Micheal Donnelly, who writes a health column was born and bred in Andersonstown, educated at Scolie Mhuire, and studied medicine in Queen's before fleeing across the Lisburn Road to BT9.
He undertook further training in epidemiology at Oxford RHA/University and Harvard Summer School. He rose to be Deputy Director of Heartbeat Wales. In semi-retirement he has been helping out with the pandemic and writing about its implications for health. Micheal is part of a cadre of public health doctors who have been commenting on the pandemic. He splits his time between Belfast and Durham.
There have been two further Covid-19 deaths and an additional 89 cases until Tuesday. This makes 117,676 cases and 2,118 deaths so far.
With the SSE Arena mass vaccine centre opening, Moderna vaccine expected from the United States towards the end of April, Glaxo to fill the Novartis vaccine and the expectation to send vaccine south, our thoughts may now turn to the long effects of Covid and how it might effect our health and social care services.
As I write, we have reached the first anniversary of lockdown or quarantine, as we used to call it in the old parlance.
Last week the Stormont Health Committee received a briefing from the chair of the Inter-departmental Working Group on Mother and Baby Institutions, Judith Gillespie, a departmental briefing on waiting lists and waiting times, on Severe Fetal Impairment Abortion (Amendment) Bill and SR 2021/39 The Health Protection (Coronavirus, International Travel) (Amendment No 7) Regulations (Northern Ireland) 2021.
With schools returning in a phased way, we have turned another corner in the pandemic. Last week the Stormont Health Committee received a Ministerial update on the Covid-19 Disease Response from Health Minister Robin Swann and the Chief Medical Officer.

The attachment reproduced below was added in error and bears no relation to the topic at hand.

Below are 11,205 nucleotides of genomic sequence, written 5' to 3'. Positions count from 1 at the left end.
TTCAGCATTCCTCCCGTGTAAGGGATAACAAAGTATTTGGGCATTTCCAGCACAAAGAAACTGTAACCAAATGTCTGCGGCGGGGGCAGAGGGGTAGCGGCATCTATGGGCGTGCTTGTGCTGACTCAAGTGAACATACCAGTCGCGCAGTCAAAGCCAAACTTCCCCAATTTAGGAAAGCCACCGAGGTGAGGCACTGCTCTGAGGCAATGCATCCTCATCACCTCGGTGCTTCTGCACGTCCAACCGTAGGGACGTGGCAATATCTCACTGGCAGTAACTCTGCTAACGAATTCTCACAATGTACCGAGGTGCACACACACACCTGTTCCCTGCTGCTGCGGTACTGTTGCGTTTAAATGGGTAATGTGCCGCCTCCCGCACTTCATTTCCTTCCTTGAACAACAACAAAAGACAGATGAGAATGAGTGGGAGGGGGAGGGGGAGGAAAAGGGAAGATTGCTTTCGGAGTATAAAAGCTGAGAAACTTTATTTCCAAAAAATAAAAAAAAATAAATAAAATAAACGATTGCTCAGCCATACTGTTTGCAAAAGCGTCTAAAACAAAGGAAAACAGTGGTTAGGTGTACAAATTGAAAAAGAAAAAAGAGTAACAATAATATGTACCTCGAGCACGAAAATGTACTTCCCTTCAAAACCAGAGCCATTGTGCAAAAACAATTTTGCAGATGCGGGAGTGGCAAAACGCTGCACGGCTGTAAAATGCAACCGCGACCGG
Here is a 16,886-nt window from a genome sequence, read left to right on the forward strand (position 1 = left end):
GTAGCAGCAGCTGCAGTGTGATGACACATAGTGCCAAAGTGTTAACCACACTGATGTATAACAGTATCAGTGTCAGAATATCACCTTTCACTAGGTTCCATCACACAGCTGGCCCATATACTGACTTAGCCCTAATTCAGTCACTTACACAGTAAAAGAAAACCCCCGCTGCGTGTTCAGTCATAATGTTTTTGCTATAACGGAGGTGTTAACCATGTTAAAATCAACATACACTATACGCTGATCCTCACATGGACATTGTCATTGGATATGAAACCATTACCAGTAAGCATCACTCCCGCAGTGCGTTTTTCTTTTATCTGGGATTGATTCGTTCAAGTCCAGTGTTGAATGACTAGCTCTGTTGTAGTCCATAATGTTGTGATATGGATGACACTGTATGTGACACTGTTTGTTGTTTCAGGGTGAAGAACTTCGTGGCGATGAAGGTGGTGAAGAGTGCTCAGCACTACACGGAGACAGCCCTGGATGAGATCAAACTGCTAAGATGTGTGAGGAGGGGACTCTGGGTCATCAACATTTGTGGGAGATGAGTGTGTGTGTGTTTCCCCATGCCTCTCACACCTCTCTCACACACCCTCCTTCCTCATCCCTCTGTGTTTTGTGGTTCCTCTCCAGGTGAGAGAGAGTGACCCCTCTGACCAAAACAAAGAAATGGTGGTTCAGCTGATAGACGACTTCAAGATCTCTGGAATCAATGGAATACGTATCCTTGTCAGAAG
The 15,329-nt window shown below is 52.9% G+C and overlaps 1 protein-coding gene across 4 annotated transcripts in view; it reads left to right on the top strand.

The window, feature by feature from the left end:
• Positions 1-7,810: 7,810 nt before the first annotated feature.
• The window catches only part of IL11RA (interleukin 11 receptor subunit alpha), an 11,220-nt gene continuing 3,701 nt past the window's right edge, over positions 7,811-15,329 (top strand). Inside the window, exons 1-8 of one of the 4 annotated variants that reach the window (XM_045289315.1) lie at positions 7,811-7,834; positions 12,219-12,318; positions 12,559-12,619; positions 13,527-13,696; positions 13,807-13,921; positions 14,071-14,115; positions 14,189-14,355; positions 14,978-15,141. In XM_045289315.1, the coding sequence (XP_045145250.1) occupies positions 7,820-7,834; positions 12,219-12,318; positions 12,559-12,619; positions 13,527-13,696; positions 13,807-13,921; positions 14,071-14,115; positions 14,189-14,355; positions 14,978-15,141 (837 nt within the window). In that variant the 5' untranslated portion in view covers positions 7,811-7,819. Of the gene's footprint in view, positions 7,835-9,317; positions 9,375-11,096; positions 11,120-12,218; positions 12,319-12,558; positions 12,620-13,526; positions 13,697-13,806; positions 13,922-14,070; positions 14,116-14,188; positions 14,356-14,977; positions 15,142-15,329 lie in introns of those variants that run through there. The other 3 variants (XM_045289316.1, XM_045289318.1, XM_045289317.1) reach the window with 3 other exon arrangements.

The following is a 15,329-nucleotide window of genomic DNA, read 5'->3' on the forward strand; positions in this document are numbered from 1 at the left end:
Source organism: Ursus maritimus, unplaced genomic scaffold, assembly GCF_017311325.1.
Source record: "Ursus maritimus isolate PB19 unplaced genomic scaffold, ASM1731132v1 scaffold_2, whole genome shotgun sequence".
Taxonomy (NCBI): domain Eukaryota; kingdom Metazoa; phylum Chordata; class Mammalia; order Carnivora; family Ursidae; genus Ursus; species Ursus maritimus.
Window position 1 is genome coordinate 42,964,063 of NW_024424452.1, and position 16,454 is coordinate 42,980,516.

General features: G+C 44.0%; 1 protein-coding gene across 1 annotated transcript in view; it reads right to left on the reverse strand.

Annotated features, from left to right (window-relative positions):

Outdoor relief at last. The Executive surprisingly has agreed and premises where customers cannot drink alcohol and outdoor sports facilities will be amongst the first to open in their pathways out of the pandemic strategy.
Last week the Health Committee at Stormont considered Covid disease responses. However, with the publication of Boris’ road map out of the pandemic they might not have expected the responses from First Minister Arlene Foster and Education Minister Peter Weir.
Nine deaths, 341 new cases, 474 in hospital, 54 in intensive care and 25 per cent of adults vaccinated with the first dose. Thus stand our metrics on 16 February but the Republic is equal in second doses using Pfizer and Moderna vaccines and confident of catching up by the end of the summer.
The advent of vaccine nationalism and the decline of the popularity of the DUP to 19 per cent with Sinn Féin the most popular party at 24 per cent are not unconnected.
The deployment of British military medical technicians and nursing assistants has created a blip on our pandemic monitoring screens.
The arrival in GB, at least, of the French vaccine Valneva underlines that the pandemic and Brexit are inextricably intertwined when it comes to quarantine regulations, vaccine supply and more recently food on our shelves.
With dire predictions from Dr Anne Kilgannon of the Western Trust and Dr Michael McBride of the Department of Health, there are little signs of the pandemic relenting.
As we end the Christmas holidays, there is no sign of the pandemic receding with cases rising above 600 cases per 100,000 and bed occupancies in hospitals nearing 100 per cent.
The words of the song ‘Two Worlds Collide’ are being enacted in front of us with the conjunction of Jupiter and Saturn, not seen since well before the Battle of the Boyne, in 1623.
On Thursday past, the Health Committee at Stormont heard from the Minister, Robin Swann from the Chief Medical Officer, Dr Michael McBride, and from the newly-in-post Mrs Patricia Donnelly who is co-ordinating the Covid vaccination programme.